So let me get this straight. What you are saying is it's impossible to reduce number of collarbone injuries in road cycling by using more protective apparel.

This is your claim?

CyclistAlbi's position seems to be based on the premise of a design that nobody has ever come up with utilising a material that no-one has ever invented.

As such, it can't be said to be a bad idea, any more than the Nimbus 2000 is a bad idea. But while it cannot be any more than an idea, there seems little point in discussing it.

Until it is trialled in the Hogsmeade - Godric's Hollow Classic.
I agree with you in the sense of you get to choose if you see some point in discussing something or not.
 
They are by far the most frequent ones. Hence focusing on preventing them makes the most sense. As collarbone is usually the first to break in this area. Reducing the number of collarbone injury occurrences should hence have beneficial effect when it comes to injuries in this areas. Another area i guess is the hip area and upper leg. Apparel is already there and it currently doesn't offer any protection against injuries.



So let me get this straight. What you are saying is it's impossible to reduce number of collarbone injuries in road cycling by using more protective apparel.

This is your claim?



I agree with you in the sense of you get to choose if you see some point in discussing something or not.
To expand on Libertine’s point, imagine the weight the NFL players are carrying with their pads on and they still get injured. When they get hit and land on grass and not going as fast compared to cyclists. With cyclists landing on the asphalt. Now imagine the riders trying to complete a stage/race with an extra 3-6 lbs and still having to maintain their mobility. We’d have to have big advancements in technology before we can get what you’re thinking of.
 
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Broken collarbones are also the most frequently fractured/broken bone in the general population as well for what it's worth, I don't think an overdue focus on them is particularly helpful in harm reduction in crashes.

me get this straight. What you are saying is it's impossible to reduce number of collarbone injuries in road cycling by using more protective apparel.
Maybe not completely impossible, but certainly only possible to an absolutely minimal degree due to how collarbones break, which would not be practical with the demands on apparel for breathability and comfort. Maybe if you're so certain that this is possible you can show us an actually existing solution to this problem that is proven to significantly reduce harm and can fit with the demands of road cycling.
 
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And what will you all say when pro peloton will actually start wearing protective apparel and collarbone injuries will see a substantial drop? That it was all for nothing? The way you are acting now is just irrational. That is you don't even care if a collarbone gets broken or not. To prove a point? What point? Acting like it's nothing and it makes no difference. Personally i must say i am surprised to see such level of not giving a damn about it. Didn't expect that to be honest. If this is the general sentiment no wonder nothing gets done.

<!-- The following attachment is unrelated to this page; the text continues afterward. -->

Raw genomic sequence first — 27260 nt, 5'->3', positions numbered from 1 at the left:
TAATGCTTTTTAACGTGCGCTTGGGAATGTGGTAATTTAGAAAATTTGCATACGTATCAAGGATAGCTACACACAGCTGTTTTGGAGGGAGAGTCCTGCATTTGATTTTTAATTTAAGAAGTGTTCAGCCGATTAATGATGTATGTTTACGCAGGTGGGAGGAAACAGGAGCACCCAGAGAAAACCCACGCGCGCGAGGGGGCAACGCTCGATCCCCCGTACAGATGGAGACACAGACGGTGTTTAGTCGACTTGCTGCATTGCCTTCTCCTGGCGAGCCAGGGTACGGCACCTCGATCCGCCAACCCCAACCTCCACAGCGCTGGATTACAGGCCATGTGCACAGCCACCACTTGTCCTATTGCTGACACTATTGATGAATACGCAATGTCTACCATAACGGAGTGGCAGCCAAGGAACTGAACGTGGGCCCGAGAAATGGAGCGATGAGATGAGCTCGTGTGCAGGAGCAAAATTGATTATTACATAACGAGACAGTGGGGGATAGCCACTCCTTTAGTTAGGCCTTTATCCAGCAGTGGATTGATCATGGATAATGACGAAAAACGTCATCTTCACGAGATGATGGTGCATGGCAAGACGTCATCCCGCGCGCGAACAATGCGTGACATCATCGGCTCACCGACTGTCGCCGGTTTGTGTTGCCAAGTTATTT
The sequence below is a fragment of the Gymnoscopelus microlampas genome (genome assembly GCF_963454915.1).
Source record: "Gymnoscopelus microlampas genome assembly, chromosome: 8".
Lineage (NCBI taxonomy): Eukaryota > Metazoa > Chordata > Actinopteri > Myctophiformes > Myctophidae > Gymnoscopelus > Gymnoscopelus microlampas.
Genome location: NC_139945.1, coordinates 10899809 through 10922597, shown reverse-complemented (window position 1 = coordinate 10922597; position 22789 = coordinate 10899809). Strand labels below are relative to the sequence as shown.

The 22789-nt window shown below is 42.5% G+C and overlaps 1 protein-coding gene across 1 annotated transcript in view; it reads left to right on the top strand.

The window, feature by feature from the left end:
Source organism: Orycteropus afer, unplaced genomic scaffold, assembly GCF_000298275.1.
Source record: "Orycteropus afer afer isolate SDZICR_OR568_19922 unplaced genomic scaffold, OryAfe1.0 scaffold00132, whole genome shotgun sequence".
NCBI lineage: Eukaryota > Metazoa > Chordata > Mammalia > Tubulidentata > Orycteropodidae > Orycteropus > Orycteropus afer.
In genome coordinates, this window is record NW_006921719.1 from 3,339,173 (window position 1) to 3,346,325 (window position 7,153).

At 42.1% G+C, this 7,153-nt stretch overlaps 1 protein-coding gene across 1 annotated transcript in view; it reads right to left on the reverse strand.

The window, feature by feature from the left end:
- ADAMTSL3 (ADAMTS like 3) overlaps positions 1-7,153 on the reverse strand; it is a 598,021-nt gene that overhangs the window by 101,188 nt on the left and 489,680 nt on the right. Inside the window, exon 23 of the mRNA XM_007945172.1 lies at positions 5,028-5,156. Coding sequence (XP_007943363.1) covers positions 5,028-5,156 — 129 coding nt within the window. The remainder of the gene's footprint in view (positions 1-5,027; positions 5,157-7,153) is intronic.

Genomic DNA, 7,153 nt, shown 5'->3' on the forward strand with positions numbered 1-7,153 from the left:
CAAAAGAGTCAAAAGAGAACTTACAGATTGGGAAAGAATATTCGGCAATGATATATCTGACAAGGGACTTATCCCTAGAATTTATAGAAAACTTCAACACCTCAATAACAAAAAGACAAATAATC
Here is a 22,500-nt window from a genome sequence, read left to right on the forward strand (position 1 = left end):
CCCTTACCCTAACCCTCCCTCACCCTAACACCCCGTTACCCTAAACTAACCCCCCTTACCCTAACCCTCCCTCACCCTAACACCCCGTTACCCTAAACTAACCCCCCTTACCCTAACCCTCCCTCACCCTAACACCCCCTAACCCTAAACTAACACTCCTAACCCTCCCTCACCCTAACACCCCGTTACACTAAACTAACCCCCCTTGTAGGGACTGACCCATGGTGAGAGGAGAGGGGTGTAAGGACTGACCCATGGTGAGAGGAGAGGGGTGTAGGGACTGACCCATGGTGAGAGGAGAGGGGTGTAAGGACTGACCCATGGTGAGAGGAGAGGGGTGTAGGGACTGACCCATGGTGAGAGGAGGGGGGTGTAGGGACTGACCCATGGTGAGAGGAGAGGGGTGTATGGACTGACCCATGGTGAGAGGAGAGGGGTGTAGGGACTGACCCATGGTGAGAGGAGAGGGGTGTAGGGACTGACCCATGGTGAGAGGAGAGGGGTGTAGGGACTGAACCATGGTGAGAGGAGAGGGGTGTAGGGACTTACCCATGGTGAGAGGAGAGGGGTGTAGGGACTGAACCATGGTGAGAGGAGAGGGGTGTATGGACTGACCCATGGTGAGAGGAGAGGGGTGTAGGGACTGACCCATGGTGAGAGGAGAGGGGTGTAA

There's a huge difference between "not caring" and "realising that while breaking a collarbone obviously sucks for the rider in question, especially if it happens right before a major seasonal goal, it's just not reasonable to expect riders to wear any kind of protective apparel, as it would undoubtedly limit their movement."

Besides, as I have asked frequently, if you're so hung up on protective apparel, why not something that'll reduce injuries to inner organs?
 
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And what will you all say when pro peloton will actually start wearing protective apparel and collarbone injuries will see a substantial drop? That it was all for nothing? The way you are acting now is just irrational. That is you don't even care if a collarbone gets broken or not. To prove a point? What point? Acting like it's nothing and it makes no difference. Personally i must say i am surprised to see such level of not giving a damn about it. Didn't expect that to be honest. If this is the general sentiment no wonder nothing gets done.

It will never happen.
 
@RedheadDane

At least you are rational and admit it's a problem that you actually care about it. On why the irrational conclusion. On how nothing "must" be done. That is beyond me. But OK.

It will never happen.
This is rather normal in my opinion. For majority of people to take such stance about anything. But in the end such things always tend to happen anyway. Jut the normal way of progress. Now obviously progress sometimes takes the wrong turn too. But in general this is it. On how progress work.
 
@RedheadDane

At least you are rational and admit it's a problem that you actually care about it. On why the irrational conclusion. On how nothing "must" be done. That is beyond me. But OK.



This is rather normal in my opinion. For majority of people to take such stance about anything. But in the end such things always tend to happen anyway. Jut the normal way of progress. Now obviously progress sometimes takes the wrong turn too. But in general this is it. On how progress work.
But this is such an irrelevant thing that hardly calls for a revolution. Please open your own thread in the Cycling Gear and Accesories or Fantasy Cycling section of the forum to promote your mollycoddling nonsense that has no chance of ever materialising in Professional Cycling which this forum section is about.